The two candidates faced nearly as many questions as there were people in attendance. Moderator Charles Wilson of the Walker County Tea Party posed a dozen questions, followed by a few from the audience.
Deffenbaugh introduced himself, stating that there is a great difference in the direction that District One would take based on which party is elected in the race.
He pledged to focus on job growth, keeping government small, along with “life and liberty for all citizens, even the unborn.”
McMahan, a teacher at the Performance Learning Center, emphasized his concern about educational issues in light of the reduced school calendar in Georgia, and an amendment question on the ballot for charter schools, which would financially impact public schools.
“We have two-thirds of our school systems in the state on a reduced calendar year. That is a huge embarrassment to our state,” McMahan said. He also seeks full funding of the Hope Scholarship for students of families making less than $120,000 annually.
According to Georgia Association of Educator’s statistics, 4,280 teachers have lost their jobs in the past four years, while 37,400 students have been added to classrooms.
Charter school amendment
The only question that was specifically directed at one of the candidates regarded an amendment decision on the ballot.
“Mr. McMahan, as a teacher, if you agree that student success is important, why do you not support the parents’ right to choose their educational setting, such as a public school, charter school or the voucher system, if they believe that is what is best for their child?” moderator Charles Wilson asked.
Charter schools can operate at a lower cost than public schools, as they are exempted from the state salary guidelines for teachers, providing similar benefits and the ability to reject students based on performance or disciplinary issues.
“I just don’t see where a private, for-profit company is going to have the concerns of the students first and foremost in their minds. They’re concern, like any other company, is going to be about the bottom line and profit margins,” McMahan said.
McMahan believes in parental choice but questions the motivation of the amendment with 96 percent of the funding coming from out of state and a few wealthy people supporting it.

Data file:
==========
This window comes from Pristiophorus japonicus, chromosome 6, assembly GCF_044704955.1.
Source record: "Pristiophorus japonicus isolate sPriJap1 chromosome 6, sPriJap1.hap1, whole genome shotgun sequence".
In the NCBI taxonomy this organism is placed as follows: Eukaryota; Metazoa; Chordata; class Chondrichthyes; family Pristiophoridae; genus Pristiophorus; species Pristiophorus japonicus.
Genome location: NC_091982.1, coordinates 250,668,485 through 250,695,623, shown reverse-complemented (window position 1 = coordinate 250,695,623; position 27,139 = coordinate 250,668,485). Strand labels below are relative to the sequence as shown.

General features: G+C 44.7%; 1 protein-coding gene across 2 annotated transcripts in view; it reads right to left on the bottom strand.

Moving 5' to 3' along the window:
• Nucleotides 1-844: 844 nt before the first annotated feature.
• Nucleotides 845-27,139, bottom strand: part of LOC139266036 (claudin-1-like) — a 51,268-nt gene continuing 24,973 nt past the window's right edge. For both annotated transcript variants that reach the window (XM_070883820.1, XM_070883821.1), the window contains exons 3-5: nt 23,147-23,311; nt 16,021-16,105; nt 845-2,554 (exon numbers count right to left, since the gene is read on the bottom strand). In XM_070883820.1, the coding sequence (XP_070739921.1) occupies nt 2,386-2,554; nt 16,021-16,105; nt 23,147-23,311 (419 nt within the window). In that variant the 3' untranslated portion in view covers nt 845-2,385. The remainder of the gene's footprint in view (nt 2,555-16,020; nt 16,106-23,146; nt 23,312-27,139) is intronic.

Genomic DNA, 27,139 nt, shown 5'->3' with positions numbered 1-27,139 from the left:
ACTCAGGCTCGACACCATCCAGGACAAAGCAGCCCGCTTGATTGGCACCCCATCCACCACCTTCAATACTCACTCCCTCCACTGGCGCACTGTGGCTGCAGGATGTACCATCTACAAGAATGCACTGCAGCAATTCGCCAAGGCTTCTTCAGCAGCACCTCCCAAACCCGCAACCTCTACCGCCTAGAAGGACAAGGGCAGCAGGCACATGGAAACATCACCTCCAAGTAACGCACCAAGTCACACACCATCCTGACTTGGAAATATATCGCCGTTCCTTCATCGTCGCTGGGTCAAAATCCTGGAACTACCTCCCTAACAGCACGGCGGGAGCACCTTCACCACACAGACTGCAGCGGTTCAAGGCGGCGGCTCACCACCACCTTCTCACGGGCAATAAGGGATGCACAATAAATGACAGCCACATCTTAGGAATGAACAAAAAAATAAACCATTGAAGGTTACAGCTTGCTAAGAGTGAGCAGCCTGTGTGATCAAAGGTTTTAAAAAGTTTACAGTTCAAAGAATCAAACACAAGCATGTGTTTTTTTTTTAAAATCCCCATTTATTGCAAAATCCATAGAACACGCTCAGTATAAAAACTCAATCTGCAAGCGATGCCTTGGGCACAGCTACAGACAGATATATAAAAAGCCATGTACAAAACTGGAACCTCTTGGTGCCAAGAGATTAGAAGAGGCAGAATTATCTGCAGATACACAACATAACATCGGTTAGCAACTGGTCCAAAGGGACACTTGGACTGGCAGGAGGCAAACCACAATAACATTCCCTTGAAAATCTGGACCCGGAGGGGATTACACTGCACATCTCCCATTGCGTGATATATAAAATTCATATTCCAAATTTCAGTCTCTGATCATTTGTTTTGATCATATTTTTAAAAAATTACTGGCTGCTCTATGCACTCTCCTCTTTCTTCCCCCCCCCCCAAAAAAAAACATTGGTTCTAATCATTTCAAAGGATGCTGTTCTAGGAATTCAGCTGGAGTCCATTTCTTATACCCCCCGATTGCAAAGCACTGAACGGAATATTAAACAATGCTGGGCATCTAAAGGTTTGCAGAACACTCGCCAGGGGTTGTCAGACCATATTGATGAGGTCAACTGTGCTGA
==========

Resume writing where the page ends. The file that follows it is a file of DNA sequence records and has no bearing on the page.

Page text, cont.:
“A lot of (public) schools don’t want parent participation,” Deffenbaugh said, clarifying that he was uncertain if that was applicable to schools in Dade and Walker counties.
“There are charter schools throughout the state. Some are public and some are private. This amendment is not needed to keep those schools running,” McMahan said. “It doesn’t make a lot of sense to me to start creating a whole round of new schools when we can’t even support the ones we’ve got.”
In 2009, a proposal of a magnet or charter school was considered by officials in Walker County. Superintendent Melissa Mathis proposed a STEM (Science, Technology, Engineering and Math) school concept with project-based learning at the Saddle Ridge Elementary and Middle School.
Some parents were supportive, but others were “fearful of change or selectivity” in how students would be enrolled at the school, according to Mathis. Others questioned if it would compromise other schools in the system; and objections to a random lottery draw for enrollment was also a concern.
School board member Jim Smith has been a strong supporter of charter schools in Georgia but is even more strongly opposed to the amendment. He maintains that numerous charter schools have been built within the gated communities of Atlanta, which dramatically departs from the core purpose of public education in serving all children. He fears how the amendment could affect economically challenged families, while siphoning funds from traditional schools.
“Why create a whole new branch of government, at a cost of one million dollars?” Smith said. “A charter school can already be approved locally by a school board or at the state level by state DOE officials.”
Two Ombudsman academies (a private alternative school franchise from Wisconsin) are contracted by Walker County schools in LaFayette and Rossville, which are also currently operated in 20 Georgia counties and 19 other states.
The amendment would create a seven-person committee, three members appointed by the governor and two members from both the president of the Senate and speaker of the House.
It developed as a result of the 2011 Georgia Supreme Court ruling that the state’s involvement in establishing charter schools was unconstitutional.
The loss of local control and the repeated decreased funding of public schools are McMahan’s primary concerns.
“Where is the additional money going to come from?” McMahan said. “It makes no sense to me financially.” He would be fine with school vouchers as long as schools aren’t penalized.
“The most amount of money they are going to get is about six or seven thousand dollars per students,” Deffenbaugh said. “But that will come out of the budget.”
Deffenbaugh is undecided how he will vote on the amendment. “There are some issues with the way the amendment is written. I see some pluses and minuses in it and will continue to evaluate how I am going to vote.”
The preamble states, “Provides for improving student achievement and parental involvement through more public charter school options,” as written by Gov. Nathan Deal.
McMahan, and numerous teachers throughout Georgia, view the statement as misleading and coercively seeking a “yes” vote.
He believes that the local election of school board members allows parents to have more direct control in their schools, and if a charter school were seeking to locate in the county, local oversight would be preferred over an unelected commission.